Eating a diet with a higher amount of plant protein may reduce the risk of developing type 2 diabetes, according to researchers from the University of Eastern Finland. While plant protein may provide a protective role, meat protein was shown to increase the risk of type 2 diabetes.
According to the National Institute of Diabetes and Digestive and Kidney Diseases, healthy eating consists of consuming a variety of products from all food groups, with nonstarchy vegetables taking up half of the plate, grains or another starch on one fourth of the plate, and meat or other protein comprising the final fourth.
It is recommended that fatty or processed meat should be avoided and that lean meat, such as skinless chicken, should be opted for as an alternative.
Meat consumption has frequently been explored as a variable associated with diabetes, and previous research has found a link between a high overall intake of protein and animal protein, and a greater risk of type 2 diabetes. Eating plenty of processed red meat, in particular, has been connected with the condition.
The researchers set out to investigate the links between different dietary protein sources and type 2 diabetes risk. They used data from the Kuopio Ischaemic Heart Disease Risk Factor Study (KIHD), which was carried out at the University of Eastern Finland.
When the KIHD study began in the years between 1984 and 1989, the diets of 2,332 men aged 42 to 60 years old were assessed. None of the individuals had type 2 diabetes at the onset of the study. Over the course of the 19-year follow-up, 432 men were diagnosed with type 2 diabetes.
Jyrki Virtanen, a certified clinical nutritionist and an adjunct professor of nutritional epidemiology at the University of Eastern Finland, and colleagues discovered that a diet high in meat was associated with an increased risk of type 2 diabetes. The association was seen across all types of meat in general, including processed and unprocessed red meat, white meat, and variety meats.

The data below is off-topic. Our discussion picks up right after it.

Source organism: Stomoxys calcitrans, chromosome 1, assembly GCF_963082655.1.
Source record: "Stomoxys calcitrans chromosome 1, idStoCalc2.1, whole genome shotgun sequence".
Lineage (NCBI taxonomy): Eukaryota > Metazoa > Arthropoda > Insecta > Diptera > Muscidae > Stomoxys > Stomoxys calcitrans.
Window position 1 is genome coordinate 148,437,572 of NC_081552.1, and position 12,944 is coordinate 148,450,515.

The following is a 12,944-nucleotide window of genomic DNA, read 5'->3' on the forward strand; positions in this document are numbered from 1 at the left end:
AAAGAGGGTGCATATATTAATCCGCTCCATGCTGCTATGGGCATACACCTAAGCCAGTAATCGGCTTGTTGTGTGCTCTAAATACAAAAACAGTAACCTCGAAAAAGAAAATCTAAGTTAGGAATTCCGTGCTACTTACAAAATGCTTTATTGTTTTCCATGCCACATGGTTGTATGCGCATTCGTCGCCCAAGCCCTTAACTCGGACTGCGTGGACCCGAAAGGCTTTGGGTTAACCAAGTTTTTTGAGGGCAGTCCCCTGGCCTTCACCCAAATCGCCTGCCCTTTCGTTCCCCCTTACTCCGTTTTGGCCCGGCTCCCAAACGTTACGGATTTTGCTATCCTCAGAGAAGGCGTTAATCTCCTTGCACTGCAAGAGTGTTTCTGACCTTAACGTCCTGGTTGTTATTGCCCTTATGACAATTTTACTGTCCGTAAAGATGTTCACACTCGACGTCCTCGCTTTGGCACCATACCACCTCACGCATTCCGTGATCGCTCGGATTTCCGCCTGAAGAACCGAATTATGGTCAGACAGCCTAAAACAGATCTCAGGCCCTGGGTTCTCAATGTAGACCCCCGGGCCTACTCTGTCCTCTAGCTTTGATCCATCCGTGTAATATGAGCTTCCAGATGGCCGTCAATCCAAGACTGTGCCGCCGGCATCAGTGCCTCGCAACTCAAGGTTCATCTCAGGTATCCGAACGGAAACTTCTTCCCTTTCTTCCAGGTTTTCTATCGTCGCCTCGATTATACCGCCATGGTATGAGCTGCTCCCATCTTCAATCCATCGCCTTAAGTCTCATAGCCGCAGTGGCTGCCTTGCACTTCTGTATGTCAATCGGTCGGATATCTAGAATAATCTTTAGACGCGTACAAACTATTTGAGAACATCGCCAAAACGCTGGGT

The researchers say that the association may be a result of other compounds found in meat other than protein, since meat protein alone was not connected with the risk of type 2 diabetes.
Men who included a higher intake of plant protein in their diets also had healthier lifestyle habits. However, their lifestyle habits were not shown to fully explain their reduced risk of diabetes.
Male study participants who had the highest intake of plant protein were
The link between plant protein and reduced diabetes risk may be explained by the effect of plant protein in the diet on blood glucose levels. Those people who consumed more plant protein had lower blood glucose levels at the start of the study.
The primary sources of plant protein in this study were grain products, with additional sources including potatoes and other such vegetables.
A diet preferring plant protein to meat protein may help protect against type 2 diabetes. The authors conclude that:
“Replacing 1 percent of energy from animal protein with energy from plant protein was associated with [an] 18 percent decreased risk of type 2 diabetes. This association remained after adjusting for BMI. In conclusion, favoring plant and egg proteins appeared to be beneficial in preventing type 2 diabetes.”
Overall protein, dairy protein, and fish protein were not connected with a risk of type 2 diabetes, the researchers note. The team also revealed that, confirming the group’s earlier studies, a higher intake of egg protein was identified as able to lower the risk of type 2 diabetes.